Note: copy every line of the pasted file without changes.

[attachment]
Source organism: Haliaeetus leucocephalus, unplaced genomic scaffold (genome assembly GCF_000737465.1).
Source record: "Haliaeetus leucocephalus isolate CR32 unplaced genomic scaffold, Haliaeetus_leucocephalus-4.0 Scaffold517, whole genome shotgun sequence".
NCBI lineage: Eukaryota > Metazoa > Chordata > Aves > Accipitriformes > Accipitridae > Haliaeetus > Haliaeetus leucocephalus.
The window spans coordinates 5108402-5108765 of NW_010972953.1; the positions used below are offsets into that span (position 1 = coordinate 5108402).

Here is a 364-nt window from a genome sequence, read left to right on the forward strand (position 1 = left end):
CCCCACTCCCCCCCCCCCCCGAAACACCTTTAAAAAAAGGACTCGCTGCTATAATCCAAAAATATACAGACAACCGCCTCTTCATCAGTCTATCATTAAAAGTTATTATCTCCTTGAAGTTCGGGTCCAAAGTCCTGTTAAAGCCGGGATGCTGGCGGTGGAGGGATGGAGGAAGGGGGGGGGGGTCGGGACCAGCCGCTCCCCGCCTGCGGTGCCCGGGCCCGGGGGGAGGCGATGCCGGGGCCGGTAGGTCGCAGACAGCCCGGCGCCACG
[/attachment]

Source organism: Haliaeetus leucocephalus, unplaced genomic scaffold (genome assembly GCF_000737465.1).
Source record: "Haliaeetus leucocephalus isolate CR32 unplaced genomic scaffold, Haliaeetus_leucocephalus-4.0 Scaffold517, whole genome shotgun sequence".
NCBI lineage: Eukaryota > Metazoa > Chordata > Aves > Accipitriformes > Accipitridae > Haliaeetus > Haliaeetus leucocephalus.
The window spans coordinates 5108402-5108765 of NW_010972953.1; the positions used below are offsets into that span (position 1 = coordinate 5108402).

Here is a 364-nt window from a genome sequence, read left to right on the forward strand (position 1 = left end):
CCCCACTCCCCCCCCCCCCCGAAACACCTTTAAAAAAAGGACTCGCTGCTATAATCCAAAAATATACAGACAACCGCCTCTTCATCAGTCTATCATTAAAAGTTATTATCTCCTTGAAGTTCGGGTCCAAAGTCCTGTTAAAGCCGGGATGCTGGCGGTGGAGGGATGGAGGAAGGGGGGGGGGGTCGGGACCAGCCGCTCCCCGCCTGCGGTGCCCGGGCCCGGGGGGAGGCGATGCCGGGGCCGGTAGGTCGCAGACAGCCCGGCGCCACG